The scene at Anaheim City Hall Tuesday in many ways resembled a typical rally thrown by Republican presidential candidate Donald J Trump.

There were flashes of violence between pro and anti-Trump protesters, verbal bashings of undocumented immigrants and Muslims, and even a finger-pointing condemnation of the reporters penned up in the back of the City Council chambers.

But there was one big difference – Trump wasn’t there. He was 3,000 miles away celebrating primary victories on the East Coast and likely oblivious to the whole show.

The usual media circus and volatile mix of protesters surrounding the Donald came together in Anaheim because of a resolution proposed by Councilwoman Kris Murray condemning Trump’s “divisive rhetoric.”

Murray said it was important for the council to take a stand against the GOP front-runner’s comments during one of the most raucous presidential campaign seasons in recent memory, particularly since Anaheim’s residents are majority Latino and the city is home to one of the country’s largest Muslim populations. Murray said she wanted to give voice to the “voiceless” victims of Trump’s rhetoric.

Trump started his insurgent campaign by calling Mexican immigrants rapists and killers, outraging many but attracting a large swath of the Republican base. He later called for a ban on Muslims entering the country.

Murray ultimately backed off after dozens of public speakers – including Trump supporters and residents who said they didn’t like Trump – criticized the resolution as an inappropriate intervention by the city government into a U.S. presidential campaign.

“Any staff time that was dedicated to this issue should be billed directly to you [Murray],” said Jeanine Robbins, an Anaheim resident who said she didn’t like Trump’s rhetoric.

Murray suggested removing Trump’s name from the resolution and broadening it to include all divisive rhetoric uttered by candidates in the presidential race. But she couldn’t get support from her colleagues. Mayor Tom Tait argued it was a materially different resolution that should be taken up at a future meeting so members of the public could weigh in.

In the end, the council voted 3-2 to take no action on any resolutions. Tait and council members James Vanderbilt and Lucille Kring voted in the majority, while Murray and Councilman Jordan Brandman were opposed.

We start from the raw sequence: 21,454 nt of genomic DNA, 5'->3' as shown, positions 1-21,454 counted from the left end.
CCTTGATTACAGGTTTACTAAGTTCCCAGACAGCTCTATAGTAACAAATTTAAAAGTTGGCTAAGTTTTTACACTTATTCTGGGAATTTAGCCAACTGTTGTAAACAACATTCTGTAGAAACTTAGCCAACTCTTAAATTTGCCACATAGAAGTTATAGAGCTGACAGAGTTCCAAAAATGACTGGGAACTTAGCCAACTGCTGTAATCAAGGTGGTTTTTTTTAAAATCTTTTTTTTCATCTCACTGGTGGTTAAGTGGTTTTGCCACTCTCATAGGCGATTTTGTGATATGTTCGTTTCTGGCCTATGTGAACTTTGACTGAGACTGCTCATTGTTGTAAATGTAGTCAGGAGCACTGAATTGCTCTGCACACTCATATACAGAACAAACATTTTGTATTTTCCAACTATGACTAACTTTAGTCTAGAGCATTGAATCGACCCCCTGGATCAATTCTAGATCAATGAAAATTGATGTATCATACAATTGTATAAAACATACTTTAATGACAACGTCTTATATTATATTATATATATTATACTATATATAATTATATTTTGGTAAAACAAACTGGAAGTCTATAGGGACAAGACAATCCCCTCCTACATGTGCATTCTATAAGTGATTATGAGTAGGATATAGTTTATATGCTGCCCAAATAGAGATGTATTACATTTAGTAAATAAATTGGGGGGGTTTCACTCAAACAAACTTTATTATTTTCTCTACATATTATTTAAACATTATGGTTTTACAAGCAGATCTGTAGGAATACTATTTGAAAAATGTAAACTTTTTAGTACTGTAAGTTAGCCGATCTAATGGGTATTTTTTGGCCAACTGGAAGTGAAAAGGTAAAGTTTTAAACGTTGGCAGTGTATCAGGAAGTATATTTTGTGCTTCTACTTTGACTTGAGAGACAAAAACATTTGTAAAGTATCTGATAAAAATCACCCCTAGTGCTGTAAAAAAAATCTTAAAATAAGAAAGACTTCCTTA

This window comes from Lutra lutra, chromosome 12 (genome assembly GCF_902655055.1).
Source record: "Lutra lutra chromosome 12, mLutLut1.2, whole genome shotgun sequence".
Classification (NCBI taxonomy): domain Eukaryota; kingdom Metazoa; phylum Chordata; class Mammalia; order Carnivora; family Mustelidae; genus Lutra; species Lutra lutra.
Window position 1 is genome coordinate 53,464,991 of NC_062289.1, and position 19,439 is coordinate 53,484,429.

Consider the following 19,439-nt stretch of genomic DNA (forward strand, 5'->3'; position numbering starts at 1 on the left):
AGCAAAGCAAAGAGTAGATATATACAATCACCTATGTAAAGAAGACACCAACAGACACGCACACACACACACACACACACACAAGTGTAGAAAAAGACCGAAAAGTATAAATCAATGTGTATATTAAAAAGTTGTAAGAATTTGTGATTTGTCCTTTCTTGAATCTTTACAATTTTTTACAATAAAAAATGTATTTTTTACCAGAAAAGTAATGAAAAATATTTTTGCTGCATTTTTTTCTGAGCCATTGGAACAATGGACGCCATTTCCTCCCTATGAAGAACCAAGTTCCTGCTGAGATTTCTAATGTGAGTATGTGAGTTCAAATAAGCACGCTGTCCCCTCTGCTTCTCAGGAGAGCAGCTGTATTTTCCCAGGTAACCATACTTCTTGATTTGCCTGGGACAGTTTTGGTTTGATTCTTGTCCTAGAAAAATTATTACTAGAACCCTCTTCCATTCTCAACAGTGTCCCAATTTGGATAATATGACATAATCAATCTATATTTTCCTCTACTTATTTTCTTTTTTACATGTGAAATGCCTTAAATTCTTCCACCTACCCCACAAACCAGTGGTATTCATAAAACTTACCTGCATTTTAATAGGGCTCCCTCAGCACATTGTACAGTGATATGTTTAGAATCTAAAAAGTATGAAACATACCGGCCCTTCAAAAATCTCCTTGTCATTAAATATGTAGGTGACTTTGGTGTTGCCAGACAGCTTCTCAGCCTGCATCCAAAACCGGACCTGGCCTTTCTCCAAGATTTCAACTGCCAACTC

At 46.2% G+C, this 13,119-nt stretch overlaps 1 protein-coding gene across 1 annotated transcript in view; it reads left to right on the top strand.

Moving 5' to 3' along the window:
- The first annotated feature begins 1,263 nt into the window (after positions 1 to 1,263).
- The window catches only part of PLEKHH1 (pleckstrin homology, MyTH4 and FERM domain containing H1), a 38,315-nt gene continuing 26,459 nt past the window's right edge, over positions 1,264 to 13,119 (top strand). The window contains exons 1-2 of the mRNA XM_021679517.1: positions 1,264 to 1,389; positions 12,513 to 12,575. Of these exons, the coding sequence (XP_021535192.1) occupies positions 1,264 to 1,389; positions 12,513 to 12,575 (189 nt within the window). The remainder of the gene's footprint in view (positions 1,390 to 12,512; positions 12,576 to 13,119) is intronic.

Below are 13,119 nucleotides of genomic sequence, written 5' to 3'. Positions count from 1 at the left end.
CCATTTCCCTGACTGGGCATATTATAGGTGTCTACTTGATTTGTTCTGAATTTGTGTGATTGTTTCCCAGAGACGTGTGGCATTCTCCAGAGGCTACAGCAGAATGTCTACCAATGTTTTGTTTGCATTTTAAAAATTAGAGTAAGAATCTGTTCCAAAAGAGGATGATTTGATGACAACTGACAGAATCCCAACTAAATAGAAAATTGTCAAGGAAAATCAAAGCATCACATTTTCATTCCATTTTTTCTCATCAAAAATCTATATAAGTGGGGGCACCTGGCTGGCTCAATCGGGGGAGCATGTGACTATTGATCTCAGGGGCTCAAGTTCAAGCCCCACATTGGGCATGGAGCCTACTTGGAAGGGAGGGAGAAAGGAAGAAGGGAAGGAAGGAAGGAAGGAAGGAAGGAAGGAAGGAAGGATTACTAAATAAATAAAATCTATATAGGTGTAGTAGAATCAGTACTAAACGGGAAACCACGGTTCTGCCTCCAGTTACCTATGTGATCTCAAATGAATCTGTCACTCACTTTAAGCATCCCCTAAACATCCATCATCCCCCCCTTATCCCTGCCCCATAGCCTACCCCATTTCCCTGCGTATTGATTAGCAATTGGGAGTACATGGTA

Hours earlier, pro and anti-Trump protesters reportedly clashed outside City Hall. A grandmother and her two young daughters – all Trump supporters – were pepper sprayed by an anti-Trump supporter, according to witnesses. And television news broadcasts showed a pro-Trump supporter going after someone with a taser.

The chaos continued to flare inside the council chambers, with several face-offs between pro and anti-Trump activists. At one point, the mayor ordered two men to leave the chambers after an altercation involving a video camera.

Trump supporters denied that their candidate for president was a racist and went so far as to describe him as “pure-hearted” and “kind.” They said he just wants to control the nation’s borders and vet the people coming into the country, and that he isn’t beholden to wealthy campaign donors or “politically correct” thinking.

They also accused the Anaheim council of trying to restrict the free speech rights of their favored candidate.

“I have a right to live in a country free of illegal immigrant invasion,” said Wes Parker, a Bellflower resident. He added that Trump would unite families in Mexico by deporting immigrants from the U.S.

“Donald Trump will bring joy and happiness to the whole world,” Parker said.

Only a handful of speakers supported Murray’s resolution outright. Among them was former council candidate Bill Dalati, who said Murray’s resolution had been “misread” as trying to prevent Trump from being elected president.

Dalati’s four children spoke after him and, as they referred to Islam as a religion of peace, Trump supporters jeered at them.

“I’m 14, but I’m acting way more mature and respectful than the people on this side,” one of his daughters shot back.

And as Trump supporters shouted her down, city resident and Arab-American activist Rida Hamida invited them to dine in Little Arabia, a stretch of Brookhurst dotted with Arab shops and restaurants.

When the debate shifted to the council, Tait said it wasn’t the business of the Anaheim council to be taking positions on specific presidential candidates, saying there’s supposed to be an “iron wall” between government and political campaigns.

“It’s a political action we’re not supposed to take,” Tait said. “It’s divisive, and it’s politics. It doesn’t belong in a government building.”

Murray disagreed, saying she didn’t call for the resolution for “any political purpose.” She said she was merely trying to take a stand on behalf of her residents.

“Hate speech cannot be couched, it cannot be excused as straight talk,” Murray said.

And although she lost in her bid to adopt the resolution, Murray said she nonetheless had a personal message for Trump.

“We can never keep our nation great by dividing our nation,” she said.

Please contact Adam Elmahrek directly at and follow him on Twitter: @adamelmahrek

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